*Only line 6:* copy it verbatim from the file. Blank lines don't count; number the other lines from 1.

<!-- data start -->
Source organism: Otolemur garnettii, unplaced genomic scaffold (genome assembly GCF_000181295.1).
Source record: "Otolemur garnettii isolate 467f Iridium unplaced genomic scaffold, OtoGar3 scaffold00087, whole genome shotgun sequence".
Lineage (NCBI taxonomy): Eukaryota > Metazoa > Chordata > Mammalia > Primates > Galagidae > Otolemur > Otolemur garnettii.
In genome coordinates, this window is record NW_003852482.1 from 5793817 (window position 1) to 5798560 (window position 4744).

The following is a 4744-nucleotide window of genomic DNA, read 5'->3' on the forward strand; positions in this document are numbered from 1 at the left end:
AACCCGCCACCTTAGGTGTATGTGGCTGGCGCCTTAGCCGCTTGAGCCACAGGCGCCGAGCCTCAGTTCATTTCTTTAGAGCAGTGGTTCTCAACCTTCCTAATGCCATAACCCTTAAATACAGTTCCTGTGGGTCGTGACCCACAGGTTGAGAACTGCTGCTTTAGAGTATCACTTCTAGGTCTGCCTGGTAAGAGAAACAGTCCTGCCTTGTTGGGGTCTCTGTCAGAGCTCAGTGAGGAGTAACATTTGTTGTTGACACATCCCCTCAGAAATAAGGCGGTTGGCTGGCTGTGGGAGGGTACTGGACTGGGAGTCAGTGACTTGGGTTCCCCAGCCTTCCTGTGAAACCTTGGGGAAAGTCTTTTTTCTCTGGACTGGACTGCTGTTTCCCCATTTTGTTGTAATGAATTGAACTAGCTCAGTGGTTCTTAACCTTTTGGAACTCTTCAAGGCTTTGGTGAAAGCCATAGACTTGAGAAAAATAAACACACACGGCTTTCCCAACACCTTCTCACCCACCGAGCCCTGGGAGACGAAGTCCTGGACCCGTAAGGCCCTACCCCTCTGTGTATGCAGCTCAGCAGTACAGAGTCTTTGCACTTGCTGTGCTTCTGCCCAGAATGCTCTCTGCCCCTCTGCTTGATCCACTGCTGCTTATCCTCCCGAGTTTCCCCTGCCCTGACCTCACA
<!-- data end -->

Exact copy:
AACCCGCCACCTTAGGTGTATGTGGCTGGCGCCTTAGCCGCTTGAGCCACAGGCGCCGAGCCTCAGTTCATTTCTTTAGAGCAGTGGTTCTCAACCTTCCTAATGCCATAACCCTTAAATACAGTTCCTGTGGGTCGTGACCCACAGGTTGAGAACTGCTGCTTTAGAGTATCACTTCTAGGTCTGCCTGGTAAGAGAAACAGTCCTGCCTTGTTGGGGTCTCTGTCAGAGCTCAGTGAGGAGTAACATTTGTTGTTGACACATCCCCTCAGAAATAAGGCGGTTGGCTGGCTGTGGGAGGGTACTGGACTGGGAGTCAGTGACTTGGGTTCCCCAGCCTTCCTGTGAAACCTTGGGGAAAGTCTTTTTTCTCTGGACTGGACTGCTGTTTCCCCATTTTGTTGTAATGAATTGAACTAGCTCAGTGGTTCTTAACCTTTTGGAACTCTTCAAGGCTTTGGTGAAAGCCATAGACTTGAGAAAAATAAACACACACGGCTTTCCCAACACCTTCTCACCCACCGAGCCCTGGGAGACGAAGTCCTGGACCCGTAAGGCCCTACCCCTCTGTGTATGCAGCTCAGCAGTACAGAGTCTTTGCACTTGCTGTGCTTCTGCCCAGAATGCTCTCTGCCCCTCTGCTTGATCCACTGCTGCTTATCCTCCCGAGTTTCCCCTGCCCTGACCTCACA